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Myths and misinformation on suicide

By Annan Boodram – The Caribbean Voice

In our work on suicide prevention, The Caribbean Voice has received a lot of comments to do with God, religion, and temples. Yes, faith-based counselors and individuals with deep religious convictions do believe that faith in God can help. In fact, one commentator posted, “Stop begging and send them to church to pray to God.”

So yes, we are certain that some suicidal individuals might have been brought out of that mindset by faith-based counseling. But faith-based counseling does not work with all, is not available to all and faith-based leaders are not generally equipped to offer clinical counseling.

Besides, people who deeply believe in God, still die by suicide. So it’s clear that there must be a range of strategies and access. It’s like someone having fatal cancer and deep faith in God. Such a person would not sit at home and say ‘God will heal me’. Instead, that person will seek professional help but also pray. So people who are depressed and suicidal must do the same – seek professional help and pray if they have deep faith.

Furthermore, a number of individuals also simply dismiss suicide as the victim’s personal choice and business and feel there is no need to get involved in suicide prevention since nothing can really be done. Yet there is a tremendous body of literature and shared experiences that prove that something can indeed be done and that suicide is preventable.

So as we move forward, it becomes important to dispel some of the prevailing myths and misinformation about suicide. For too long suicide and factors that drive this crisis have been viewed as ‘taboo’ and not an appropriate topic to be discussed in public. That taboo must now be laid to rest.

Vector illustration of stop suicide concept background

Myth # 1:  People who are suicidal want to die.

Fact: Suicide is seen as a way to end the pain. A suicidal person does not see any other option but those who have survived attempted suicide say they never wanted to die.

Myth #2: People, who talk about killing themselves, are just looking for attention and won’t do it.

Fact: If someone is talking about suicide, regardless of how it is expressed, it must be taken seriously. That person is in pain and crying out for help. If you’re in doubt, keep talking to the person and listen carefully, then get professional help for that person. Unless this is done that person could end up carrying out the threat.

Myth #3: If people are determined to kill themselves, then nothing is going to stop them.

Fact: Various studies indicate that showing someone you care and giving that person just five minutes of your time has proven to reduce suicidal attempts. A person’s urge to kill him/herself, regardless of the reason, can be changed. A study of those who survived the jump from the Golden Gate Bridge stated they would not have jumped if someone had just spoken or even smiled at them during their period of crisis.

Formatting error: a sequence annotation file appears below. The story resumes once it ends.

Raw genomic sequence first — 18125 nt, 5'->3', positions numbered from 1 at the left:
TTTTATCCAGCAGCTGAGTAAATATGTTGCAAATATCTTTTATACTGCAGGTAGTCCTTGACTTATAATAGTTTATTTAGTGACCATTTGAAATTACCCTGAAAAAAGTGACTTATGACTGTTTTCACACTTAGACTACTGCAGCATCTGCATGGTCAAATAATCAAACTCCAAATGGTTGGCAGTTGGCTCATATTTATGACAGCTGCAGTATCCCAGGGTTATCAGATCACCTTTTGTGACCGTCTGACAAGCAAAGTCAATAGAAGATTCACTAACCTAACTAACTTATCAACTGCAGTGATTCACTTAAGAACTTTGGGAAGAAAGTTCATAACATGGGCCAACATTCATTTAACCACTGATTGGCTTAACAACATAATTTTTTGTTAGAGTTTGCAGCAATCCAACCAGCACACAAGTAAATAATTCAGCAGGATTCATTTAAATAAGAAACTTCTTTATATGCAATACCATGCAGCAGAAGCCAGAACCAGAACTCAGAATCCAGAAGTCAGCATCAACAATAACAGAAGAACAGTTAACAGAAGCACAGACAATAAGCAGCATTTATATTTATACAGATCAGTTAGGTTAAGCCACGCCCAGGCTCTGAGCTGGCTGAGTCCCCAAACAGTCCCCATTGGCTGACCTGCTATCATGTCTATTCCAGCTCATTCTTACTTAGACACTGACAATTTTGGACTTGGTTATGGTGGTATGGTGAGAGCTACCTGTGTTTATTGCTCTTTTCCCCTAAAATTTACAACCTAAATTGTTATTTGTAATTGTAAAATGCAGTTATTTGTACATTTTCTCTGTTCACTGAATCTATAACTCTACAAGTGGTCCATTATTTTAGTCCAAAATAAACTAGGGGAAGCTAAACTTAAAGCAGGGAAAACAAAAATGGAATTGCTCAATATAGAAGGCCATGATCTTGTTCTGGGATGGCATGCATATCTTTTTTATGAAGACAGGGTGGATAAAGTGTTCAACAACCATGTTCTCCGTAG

Myth #4: People who die by suicide never tell or show any signs of distress.

Fact: In various studies, it was noted that up to 80 percent of victims leave clues, either verbally or through their change in behaviors. That is why it is important to learn about and become familiar with the warning signs.

Myth#5: Discussing suicide with someone will put the idea in his or her head.

Fact: Talking about suicide lets the person know you care and that he/she is not alone. It gives a sense of relief and promotes a greater chance that the person will unburden himself/herself.

Myth #6: Only the poor commit suicide.

Fact: Suicide does not discriminate and it can affect the lives of anyone regardless of social status or financial background, as has been seen over and over.

Myth #7: Telling someone to cheer up when he/she is depressed will stop him/her from acting crazy.

Fact: Telling someone to cheer up will cause more distress because it will appear as if that person’s feelings do not matter and the person is not being taken seriously.

Myth #8: People are suicidal on impulse, or a whim.

Fact: Not true. Those who end their lives would have thought about it over and over in their mind; it’s this process that drives them towards the final act if timely professional help is not accessed.

Myth #9: Only cowards commit suicide.

Fact: It’s not a question or being a coward or being brave. The reality is that it is difficult to imagine the agony someone goes through before attempting or dying by suicide.

Myth #10: If you go to church you will not be suicidal.

Fact: Regular church attendance, by itself, has not stopped individuals from attempting or dying by suicide. And while belief and faith-based counseling may help some it takes more than that to help others.

Myth #11: Only people who drink try suicide.

Fact: Alcoholism or being under the influence of alcohol is not a reason for suicide, but may provide Dutch courage to the already suicidal.

Myth #12: People who die by suicide are selfish.

Fact: Actually it’s almost the opposite – people die by suicide because they think they are saving their loved ones from having to disrupt their (the loved ones) lives to deal with their own (those who are suicidal) pain and agony of the suicide victim.

In the final analysis please remember that ‘Suicide Prevention is Everybody’s Business’ and if each of us plays a part, we can save lives and enable potential to flower. Also do remember that suicide is never an answer, no matter what the problem or issue is; suicide simply leaves too many unanswered questions.

Besides suicide does not eradicate pain, it leaves behind a circle of agony that embraces those left behind. So we urge all to become familiar with suicide warning signs which can be found all over the internet. Remember, five minutes of your time can save a life.



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